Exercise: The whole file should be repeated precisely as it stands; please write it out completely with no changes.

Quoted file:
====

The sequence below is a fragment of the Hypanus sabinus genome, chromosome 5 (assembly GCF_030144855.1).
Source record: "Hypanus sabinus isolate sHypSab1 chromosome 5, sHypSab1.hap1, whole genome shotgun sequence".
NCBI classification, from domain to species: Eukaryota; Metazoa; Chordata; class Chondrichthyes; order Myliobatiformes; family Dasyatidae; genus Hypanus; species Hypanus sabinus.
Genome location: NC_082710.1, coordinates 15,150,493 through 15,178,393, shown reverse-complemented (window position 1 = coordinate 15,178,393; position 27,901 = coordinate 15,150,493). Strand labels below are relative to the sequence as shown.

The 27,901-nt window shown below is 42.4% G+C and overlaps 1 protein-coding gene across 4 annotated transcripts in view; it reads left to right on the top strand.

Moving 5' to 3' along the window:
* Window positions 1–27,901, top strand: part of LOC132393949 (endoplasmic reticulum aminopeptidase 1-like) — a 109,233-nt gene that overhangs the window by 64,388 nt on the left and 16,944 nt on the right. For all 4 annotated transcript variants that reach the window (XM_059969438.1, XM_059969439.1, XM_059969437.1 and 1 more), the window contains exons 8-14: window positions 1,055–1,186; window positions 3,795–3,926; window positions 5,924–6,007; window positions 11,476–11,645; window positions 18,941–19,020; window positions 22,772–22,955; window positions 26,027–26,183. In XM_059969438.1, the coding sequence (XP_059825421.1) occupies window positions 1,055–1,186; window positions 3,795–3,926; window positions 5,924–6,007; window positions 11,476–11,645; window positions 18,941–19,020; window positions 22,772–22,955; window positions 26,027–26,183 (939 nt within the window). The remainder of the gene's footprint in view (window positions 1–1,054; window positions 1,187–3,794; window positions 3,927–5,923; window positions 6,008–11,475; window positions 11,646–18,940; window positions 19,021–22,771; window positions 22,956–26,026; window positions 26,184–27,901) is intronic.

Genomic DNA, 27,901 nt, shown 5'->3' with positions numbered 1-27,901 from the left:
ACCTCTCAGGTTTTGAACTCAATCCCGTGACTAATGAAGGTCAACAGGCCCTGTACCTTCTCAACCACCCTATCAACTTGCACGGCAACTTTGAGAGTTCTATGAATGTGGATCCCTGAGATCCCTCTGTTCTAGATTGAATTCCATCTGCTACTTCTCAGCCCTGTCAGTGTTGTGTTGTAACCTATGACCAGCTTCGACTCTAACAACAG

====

The sequence below is a fragment of the Hypanus sabinus genome, chromosome 5 (assembly GCF_030144855.1).
Source record: "Hypanus sabinus isolate sHypSab1 chromosome 5, sHypSab1.hap1, whole genome shotgun sequence".
NCBI classification, from domain to species: Eukaryota; Metazoa; Chordata; class Chondrichthyes; order Myliobatiformes; family Dasyatidae; genus Hypanus; species Hypanus sabinus.
Genome location: NC_082710.1, coordinates 15,150,493 through 15,178,393, shown reverse-complemented (window position 1 = coordinate 15,178,393; position 27,901 = coordinate 15,150,493). Strand labels below are relative to the sequence as shown.

The 27,901-nt window shown below is 42.4% G+C and overlaps 1 protein-coding gene across 4 annotated transcripts in view; it reads left to right on the top strand.

Moving 5' to 3' along the window:
* Window positions 1–27,901, top strand: part of LOC132393949 (endoplasmic reticulum aminopeptidase 1-like) — a 109,233-nt gene that overhangs the window by 64,388 nt on the left and 16,944 nt on the right. For all 4 annotated transcript variants that reach the window (XM_059969438.1, XM_059969439.1, XM_059969437.1 and 1 more), the window contains exons 8-14: window positions 1,055–1,186; window positions 3,795–3,926; window positions 5,924–6,007; window positions 11,476–11,645; window positions 18,941–19,020; window positions 22,772–22,955; window positions 26,027–26,183. In XM_059969438.1, the coding sequence (XP_059825421.1) occupies window positions 1,055–1,186; window positions 3,795–3,926; window positions 5,924–6,007; window positions 11,476–11,645; window positions 18,941–19,020; window positions 22,772–22,955; window positions 26,027–26,183 (939 nt within the window). The remainder of the gene's footprint in view (window positions 1–1,054; window positions 1,187–3,794; window positions 3,927–5,923; window positions 6,008–11,475; window positions 11,646–18,940; window positions 19,021–22,771; window positions 22,956–26,026; window positions 26,184–27,901) is intronic.

Genomic DNA, 27,901 nt, shown 5'->3' with positions numbered 1-27,901 from the left:
ACCTCTCAGGTTTTGAACTCAATCCCGTGACTAATGAAGGTCAACAGGCCCTGTACCTTCTCAACCACCCTATCAACTTGCACGGCAACTTTGAGAGTTCTATGAATGTGGATCCCTGAGATCCCTCTGTTCTAGATTGAATTCCATCTGCTACTTCTCAGCCCTGTCAGTGTTGTGTTGTAACCTATGACCAGCTTCGACTCTAACAACAG